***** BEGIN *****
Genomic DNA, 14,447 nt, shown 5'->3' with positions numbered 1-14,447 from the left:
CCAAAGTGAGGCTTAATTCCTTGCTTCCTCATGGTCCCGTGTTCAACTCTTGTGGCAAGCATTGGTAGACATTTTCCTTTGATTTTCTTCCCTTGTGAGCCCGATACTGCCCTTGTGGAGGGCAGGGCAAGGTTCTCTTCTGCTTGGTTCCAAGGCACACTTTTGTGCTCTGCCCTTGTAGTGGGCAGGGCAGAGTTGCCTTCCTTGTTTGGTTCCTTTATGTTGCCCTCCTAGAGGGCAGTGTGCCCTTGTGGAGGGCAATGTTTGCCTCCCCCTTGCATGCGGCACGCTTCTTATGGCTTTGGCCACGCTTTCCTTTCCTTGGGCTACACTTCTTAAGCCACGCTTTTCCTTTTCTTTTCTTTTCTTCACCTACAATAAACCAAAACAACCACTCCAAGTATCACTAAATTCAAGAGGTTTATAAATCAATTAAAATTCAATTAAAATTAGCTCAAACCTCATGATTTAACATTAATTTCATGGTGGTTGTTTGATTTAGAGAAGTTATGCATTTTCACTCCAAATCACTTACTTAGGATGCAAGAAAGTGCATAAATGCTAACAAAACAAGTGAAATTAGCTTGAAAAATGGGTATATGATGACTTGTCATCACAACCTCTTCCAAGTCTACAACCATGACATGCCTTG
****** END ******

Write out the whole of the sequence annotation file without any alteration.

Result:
Genomic DNA, 14,447 nt, shown 5'->3' with positions numbered 1-14,447 from the left:
CCAAAGTGAGGCTTAATTCCTTGCTTCCTCATGGTCCCGTGTTCAACTCTTGTGGCAAGCATTGGTAGACATTTTCCTTTGATTTTCTTCCCTTGTGAGCCCGATACTGCCCTTGTGGAGGGCAGGGCAAGGTTCTCTTCTGCTTGGTTCCAAGGCACACTTTTGTGCTCTGCCCTTGTAGTGGGCAGGGCAGAGTTGCCTTCCTTGTTTGGTTCCTTTATGTTGCCCTCCTAGAGGGCAGTGTGCCCTTGTGGAGGGCAATGTTTGCCTCCCCCTTGCATGCGGCACGCTTCTTATGGCTTTGGCCACGCTTTCCTTTCCTTGGGCTACACTTCTTAAGCCACGCTTTTCCTTTTCTTTTCTTTTCTTCACCTACAATAAACCAAAACAACCACTCCAAGTATCACTAAATTCAAGAGGTTTATAAATCAATTAAAATTCAATTAAAATTAGCTCAAACCTCATGATTTAACATTAATTTCATGGTGGTTGTTTGATTTAGAGAAGTTATGCATTTTCACTCCAAATCACTTACTTAGGATGCAAGAAAGTGCATAAATGCTAACAAAACAAGTGAAATTAGCTTGAAAAATGGGTATATGATGACTTGTCATCACAACCTCTTCCAAGTCTACAACCATGACATGCCTTG